Earlier in the day Bob Geldof had stated that China has uplifted hundreds of millions of people out of poverty. Can this be sustained or not? Jonathan Fenby, founding partner of Trusted Sources, the emerging markets research and consultancy firm, spoke on this topic at THiNK 2012.

Jonathan Fenby

Jonathan Fenby (Photo courtesy Thinkworks Pvt Ltd)

Fenby started with saying that there is a large shift to domestic consumption but “water levels are dropping at catastrophic rates” and China has to make its agriculture work. Land grap is an issue in China but judges work for the Communist Party so the people on the land won’t get their right. Fenby joked that a gathering of more than eight people already constitutes a protest. The way workers are being treated has improved quite a lot he conceded. The people in the Apple factories do work long hours but he said “the conditions in the  country side were they come from is far worse”.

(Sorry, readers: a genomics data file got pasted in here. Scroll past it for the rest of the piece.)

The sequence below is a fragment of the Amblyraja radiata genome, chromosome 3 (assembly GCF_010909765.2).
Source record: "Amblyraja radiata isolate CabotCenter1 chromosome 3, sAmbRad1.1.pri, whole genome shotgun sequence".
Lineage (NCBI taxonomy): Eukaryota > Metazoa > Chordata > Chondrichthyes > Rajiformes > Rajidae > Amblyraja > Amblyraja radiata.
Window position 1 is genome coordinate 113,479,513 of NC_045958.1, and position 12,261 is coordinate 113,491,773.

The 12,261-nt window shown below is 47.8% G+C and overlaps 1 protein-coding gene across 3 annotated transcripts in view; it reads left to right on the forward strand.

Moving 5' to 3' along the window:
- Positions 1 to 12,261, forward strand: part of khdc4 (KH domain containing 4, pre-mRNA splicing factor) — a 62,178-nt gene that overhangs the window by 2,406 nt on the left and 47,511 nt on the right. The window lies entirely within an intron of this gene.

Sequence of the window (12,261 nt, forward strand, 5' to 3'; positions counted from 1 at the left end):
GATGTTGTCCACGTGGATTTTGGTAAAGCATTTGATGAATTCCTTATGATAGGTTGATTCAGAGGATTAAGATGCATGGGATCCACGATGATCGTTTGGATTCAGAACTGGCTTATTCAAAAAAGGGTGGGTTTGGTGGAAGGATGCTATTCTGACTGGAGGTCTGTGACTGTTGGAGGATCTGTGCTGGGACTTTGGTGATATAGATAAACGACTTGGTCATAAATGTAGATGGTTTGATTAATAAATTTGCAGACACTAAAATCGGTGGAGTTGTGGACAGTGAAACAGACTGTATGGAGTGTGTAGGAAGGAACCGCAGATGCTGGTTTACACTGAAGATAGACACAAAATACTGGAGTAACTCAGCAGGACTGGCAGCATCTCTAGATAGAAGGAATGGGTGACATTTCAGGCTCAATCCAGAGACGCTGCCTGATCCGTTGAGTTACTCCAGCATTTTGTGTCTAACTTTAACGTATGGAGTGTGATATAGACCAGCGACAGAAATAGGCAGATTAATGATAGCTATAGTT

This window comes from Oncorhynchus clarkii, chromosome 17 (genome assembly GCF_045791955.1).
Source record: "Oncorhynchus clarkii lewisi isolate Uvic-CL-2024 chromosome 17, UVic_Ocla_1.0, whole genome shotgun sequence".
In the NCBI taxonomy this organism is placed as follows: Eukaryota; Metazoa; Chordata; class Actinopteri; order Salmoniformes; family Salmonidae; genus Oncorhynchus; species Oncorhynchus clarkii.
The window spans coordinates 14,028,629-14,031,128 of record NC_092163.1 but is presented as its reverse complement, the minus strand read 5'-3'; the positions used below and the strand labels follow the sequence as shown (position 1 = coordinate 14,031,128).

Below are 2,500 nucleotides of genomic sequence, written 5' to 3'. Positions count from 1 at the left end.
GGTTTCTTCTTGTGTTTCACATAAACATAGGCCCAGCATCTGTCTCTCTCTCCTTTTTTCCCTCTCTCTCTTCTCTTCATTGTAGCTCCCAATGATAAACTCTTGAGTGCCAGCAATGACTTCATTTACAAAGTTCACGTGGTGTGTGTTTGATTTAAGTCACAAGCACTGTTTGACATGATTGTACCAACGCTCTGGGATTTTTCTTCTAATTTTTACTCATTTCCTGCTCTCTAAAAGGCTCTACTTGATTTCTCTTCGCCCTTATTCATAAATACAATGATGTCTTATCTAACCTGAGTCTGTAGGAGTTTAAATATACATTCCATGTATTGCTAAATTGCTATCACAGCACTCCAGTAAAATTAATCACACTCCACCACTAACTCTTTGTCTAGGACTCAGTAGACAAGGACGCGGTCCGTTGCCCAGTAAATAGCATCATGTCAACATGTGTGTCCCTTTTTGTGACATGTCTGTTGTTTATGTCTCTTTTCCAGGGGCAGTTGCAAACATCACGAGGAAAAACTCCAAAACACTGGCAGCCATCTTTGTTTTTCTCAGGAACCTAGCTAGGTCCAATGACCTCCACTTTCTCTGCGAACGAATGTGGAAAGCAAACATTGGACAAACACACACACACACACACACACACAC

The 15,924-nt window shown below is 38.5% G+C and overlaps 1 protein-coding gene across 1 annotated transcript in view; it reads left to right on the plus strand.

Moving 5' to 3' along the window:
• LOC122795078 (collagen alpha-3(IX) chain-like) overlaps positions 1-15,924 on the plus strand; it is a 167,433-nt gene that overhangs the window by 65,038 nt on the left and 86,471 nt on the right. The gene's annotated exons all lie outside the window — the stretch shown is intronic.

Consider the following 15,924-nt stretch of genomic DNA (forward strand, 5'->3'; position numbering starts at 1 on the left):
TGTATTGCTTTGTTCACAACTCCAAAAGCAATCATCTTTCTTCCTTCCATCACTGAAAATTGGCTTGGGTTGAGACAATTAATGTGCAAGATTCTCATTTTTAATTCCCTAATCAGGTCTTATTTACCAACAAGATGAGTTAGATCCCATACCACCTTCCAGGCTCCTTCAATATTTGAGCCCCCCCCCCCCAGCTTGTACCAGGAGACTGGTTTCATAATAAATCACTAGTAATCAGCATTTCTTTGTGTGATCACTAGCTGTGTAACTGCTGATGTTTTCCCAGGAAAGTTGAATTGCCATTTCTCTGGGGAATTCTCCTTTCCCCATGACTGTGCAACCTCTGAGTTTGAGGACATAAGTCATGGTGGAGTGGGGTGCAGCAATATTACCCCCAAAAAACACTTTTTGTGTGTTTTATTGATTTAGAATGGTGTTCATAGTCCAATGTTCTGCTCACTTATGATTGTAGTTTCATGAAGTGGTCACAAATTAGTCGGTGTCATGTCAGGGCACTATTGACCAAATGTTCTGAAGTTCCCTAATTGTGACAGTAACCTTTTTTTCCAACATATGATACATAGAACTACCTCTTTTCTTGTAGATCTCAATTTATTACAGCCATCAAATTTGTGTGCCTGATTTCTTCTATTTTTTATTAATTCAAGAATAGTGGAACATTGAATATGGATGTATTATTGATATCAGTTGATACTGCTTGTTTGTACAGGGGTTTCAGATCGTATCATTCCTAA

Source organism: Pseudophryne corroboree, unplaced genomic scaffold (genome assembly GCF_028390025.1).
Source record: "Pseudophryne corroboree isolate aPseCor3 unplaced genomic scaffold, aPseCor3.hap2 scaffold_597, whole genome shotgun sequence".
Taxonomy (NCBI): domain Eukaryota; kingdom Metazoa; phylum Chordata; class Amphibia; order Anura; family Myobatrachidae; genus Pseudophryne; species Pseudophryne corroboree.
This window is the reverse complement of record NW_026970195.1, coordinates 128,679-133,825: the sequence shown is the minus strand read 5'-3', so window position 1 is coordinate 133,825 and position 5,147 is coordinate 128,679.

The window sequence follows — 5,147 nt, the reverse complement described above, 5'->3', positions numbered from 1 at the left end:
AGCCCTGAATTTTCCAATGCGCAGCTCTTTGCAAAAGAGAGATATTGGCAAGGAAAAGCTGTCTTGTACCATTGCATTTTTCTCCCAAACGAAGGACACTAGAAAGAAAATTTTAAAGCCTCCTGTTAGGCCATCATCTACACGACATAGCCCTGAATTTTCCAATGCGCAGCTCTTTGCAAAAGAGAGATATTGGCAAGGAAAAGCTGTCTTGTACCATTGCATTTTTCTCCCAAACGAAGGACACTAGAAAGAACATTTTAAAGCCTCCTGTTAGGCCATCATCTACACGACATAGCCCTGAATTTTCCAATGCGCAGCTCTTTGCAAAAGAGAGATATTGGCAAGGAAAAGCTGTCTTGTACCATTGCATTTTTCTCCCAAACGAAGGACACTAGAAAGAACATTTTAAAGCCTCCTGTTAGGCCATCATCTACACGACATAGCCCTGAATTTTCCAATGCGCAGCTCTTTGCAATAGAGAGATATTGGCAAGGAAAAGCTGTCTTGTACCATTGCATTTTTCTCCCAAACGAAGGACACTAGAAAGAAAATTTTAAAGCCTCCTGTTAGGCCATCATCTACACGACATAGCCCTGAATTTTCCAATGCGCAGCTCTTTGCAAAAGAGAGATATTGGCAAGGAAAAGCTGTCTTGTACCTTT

“The disregard for the environment will make people come to see industrialisation as a threat” and Fenby admitted that, with respect to the environment, “China is an example of how not to do it.”

On the question of social media Fenby commented that, even though this is totally owned by the state, it is impossible to control the many millions of users and it has demonstrated some degree of reform of party officials.

On the question of the relationship with the USA Fenby said that  “China has been amazingly incompetent to convert economic power into political cloud”.  Perhaps it is unwilling as China has only two major political concerns: access to raw material and no interference with internal affairs such as Tibet. China has ample of problems itself such as environment, corruption, legal system, and inequality.

The crucial question according to Fenby is “whether the new political class to be elected this week will be able to satisfy the expectation level of the people”.